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Repetitive extraction of botryococcene from Botryococcus braunii: A study of the effects of different solvents and operating conditions

Jackson, B.A., Bahri, P.A.ORCID: 0000-0003-4661-5644 and Moheimani, N.R.ORCID: 0000-0003-2310-4147 (2019) Repetitive extraction of botryococcene from Botryococcus braunii: A study of the effects of different solvents and operating conditions. Journal of Applied Phycology, 31 (6). pp. 3491-3501.

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As global temperatures continue to increase the move to renewable energy sources is becoming an essential step in achieving a sustainable future. Biofuels from microalgae, while still more expensive to produce than fossil fuels, are of great interest for the high microalgae biomass growth rates, high lipid content, relatively low water requirements, and ability to be grown on non-arable land. Botryococcus braunii is a freshwater green microalga which grows in colonies supported by an extracellular matrix (ECM) of liquid hydrocarbons. Recent studies have investigated the efficiency of non-destructive in situ solvent extraction of lipids from B. braunii with a variety of solvents. These lipids are encapsulated in a retaining wall coated by a sheath of amphiphilic fibrils which have been found to act as a barrier to solvents. By carrying out repeated in situ solvent extraction in a high shear environment, we found that access to the ECM can be significantly improved. Sustainable botryococcene and total lipid productivities respectively of 29.9 ± 8.5 and 71.3 ± 20.3 mg L−1 day−1 were achieved with heptane extraction, a shear rate of 415 s−1, initial culture density of 1.62 ± 0.12 g L−1, contact period of 4 h, and a recovery period of 3 days. Nutrient supplementation to replace those lost in the emulsion entrained biomass will be required to maintain a sustainable process. The combined presence of heptane with high shear proved to be an effective colony disruption method which could be an effective pre-treatment followed by a low shear, high solvent contact, and extraction method.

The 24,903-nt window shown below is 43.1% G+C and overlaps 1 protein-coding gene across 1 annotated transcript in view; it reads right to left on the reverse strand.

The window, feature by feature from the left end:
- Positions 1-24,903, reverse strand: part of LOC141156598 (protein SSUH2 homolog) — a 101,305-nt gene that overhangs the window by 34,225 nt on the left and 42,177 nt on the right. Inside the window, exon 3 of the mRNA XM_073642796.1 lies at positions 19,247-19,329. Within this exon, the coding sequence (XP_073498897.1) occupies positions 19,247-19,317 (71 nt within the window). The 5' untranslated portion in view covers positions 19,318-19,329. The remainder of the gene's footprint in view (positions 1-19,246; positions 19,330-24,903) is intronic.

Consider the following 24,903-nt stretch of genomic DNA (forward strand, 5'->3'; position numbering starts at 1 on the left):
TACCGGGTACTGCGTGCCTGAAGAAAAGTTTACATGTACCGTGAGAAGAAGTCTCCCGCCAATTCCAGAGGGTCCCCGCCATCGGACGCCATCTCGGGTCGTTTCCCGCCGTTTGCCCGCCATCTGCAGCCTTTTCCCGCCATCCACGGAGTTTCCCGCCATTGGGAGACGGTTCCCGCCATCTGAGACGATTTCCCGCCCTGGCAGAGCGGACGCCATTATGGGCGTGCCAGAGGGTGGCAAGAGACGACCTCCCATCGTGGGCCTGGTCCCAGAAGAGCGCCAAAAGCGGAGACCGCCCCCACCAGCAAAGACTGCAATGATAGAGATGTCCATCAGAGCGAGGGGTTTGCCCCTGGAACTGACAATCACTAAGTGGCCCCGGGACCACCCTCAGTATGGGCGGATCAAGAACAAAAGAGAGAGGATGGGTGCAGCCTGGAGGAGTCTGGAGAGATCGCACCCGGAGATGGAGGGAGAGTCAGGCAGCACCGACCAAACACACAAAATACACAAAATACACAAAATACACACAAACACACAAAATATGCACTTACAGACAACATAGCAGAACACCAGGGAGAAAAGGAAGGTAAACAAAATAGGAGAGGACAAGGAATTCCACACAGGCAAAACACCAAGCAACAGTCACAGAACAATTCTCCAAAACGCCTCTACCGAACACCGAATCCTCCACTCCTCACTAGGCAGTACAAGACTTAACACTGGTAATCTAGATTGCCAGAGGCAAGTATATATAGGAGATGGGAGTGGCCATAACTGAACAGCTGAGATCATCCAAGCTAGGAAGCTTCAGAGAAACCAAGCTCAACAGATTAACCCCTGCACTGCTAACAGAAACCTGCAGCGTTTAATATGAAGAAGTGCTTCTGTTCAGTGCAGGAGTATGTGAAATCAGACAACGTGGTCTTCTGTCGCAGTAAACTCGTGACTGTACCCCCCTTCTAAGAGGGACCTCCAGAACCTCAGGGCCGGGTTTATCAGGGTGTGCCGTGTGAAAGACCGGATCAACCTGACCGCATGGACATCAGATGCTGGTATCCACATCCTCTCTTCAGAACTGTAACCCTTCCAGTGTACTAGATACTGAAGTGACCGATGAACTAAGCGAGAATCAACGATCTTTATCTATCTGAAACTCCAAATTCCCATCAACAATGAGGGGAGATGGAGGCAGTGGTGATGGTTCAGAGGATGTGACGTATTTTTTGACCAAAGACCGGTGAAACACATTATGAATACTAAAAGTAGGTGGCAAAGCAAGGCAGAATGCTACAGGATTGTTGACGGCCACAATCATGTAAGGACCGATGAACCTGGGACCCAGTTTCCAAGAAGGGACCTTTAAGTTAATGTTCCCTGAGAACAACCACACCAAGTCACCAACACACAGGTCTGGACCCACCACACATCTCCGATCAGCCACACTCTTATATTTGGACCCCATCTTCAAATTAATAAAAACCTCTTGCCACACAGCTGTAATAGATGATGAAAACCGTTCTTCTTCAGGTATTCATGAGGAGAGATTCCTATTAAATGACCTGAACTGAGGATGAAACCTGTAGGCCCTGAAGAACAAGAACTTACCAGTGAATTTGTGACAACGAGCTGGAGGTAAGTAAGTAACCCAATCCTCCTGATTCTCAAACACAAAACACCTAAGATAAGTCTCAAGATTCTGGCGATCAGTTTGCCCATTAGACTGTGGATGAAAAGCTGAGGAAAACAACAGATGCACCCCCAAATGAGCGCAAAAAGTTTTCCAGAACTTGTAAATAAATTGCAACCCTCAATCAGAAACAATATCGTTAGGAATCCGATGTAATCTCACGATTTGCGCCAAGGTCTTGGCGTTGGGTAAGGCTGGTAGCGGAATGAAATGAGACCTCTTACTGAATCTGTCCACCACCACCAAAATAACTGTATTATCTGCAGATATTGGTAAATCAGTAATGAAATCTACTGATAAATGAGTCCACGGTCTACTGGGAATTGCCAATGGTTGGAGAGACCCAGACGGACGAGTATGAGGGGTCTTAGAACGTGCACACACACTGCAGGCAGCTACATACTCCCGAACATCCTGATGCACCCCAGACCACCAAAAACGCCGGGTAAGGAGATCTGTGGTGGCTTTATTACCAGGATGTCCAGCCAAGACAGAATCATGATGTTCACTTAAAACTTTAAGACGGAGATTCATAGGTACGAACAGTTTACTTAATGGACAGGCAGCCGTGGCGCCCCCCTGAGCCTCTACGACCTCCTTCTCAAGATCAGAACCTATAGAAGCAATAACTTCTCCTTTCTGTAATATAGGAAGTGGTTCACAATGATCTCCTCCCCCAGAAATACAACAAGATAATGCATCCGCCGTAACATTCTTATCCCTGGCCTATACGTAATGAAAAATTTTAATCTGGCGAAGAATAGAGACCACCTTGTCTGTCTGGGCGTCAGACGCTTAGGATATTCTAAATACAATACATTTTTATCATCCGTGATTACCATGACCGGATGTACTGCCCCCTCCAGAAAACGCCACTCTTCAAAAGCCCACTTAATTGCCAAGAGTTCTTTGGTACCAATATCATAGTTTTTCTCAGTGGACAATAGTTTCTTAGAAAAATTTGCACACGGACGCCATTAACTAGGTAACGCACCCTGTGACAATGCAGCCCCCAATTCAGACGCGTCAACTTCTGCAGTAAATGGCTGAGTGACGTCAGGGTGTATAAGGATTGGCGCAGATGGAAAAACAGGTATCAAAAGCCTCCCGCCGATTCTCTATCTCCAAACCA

Item Type: Journal Article
Murdoch Affiliation(s): Algae R&D Centre
Centre for Sustainable Aquatic Ecosystems
School of Engineering and Information Technology
Publisher: Springer Verlag
Copyright: © 2019 Springer Nature B.V.
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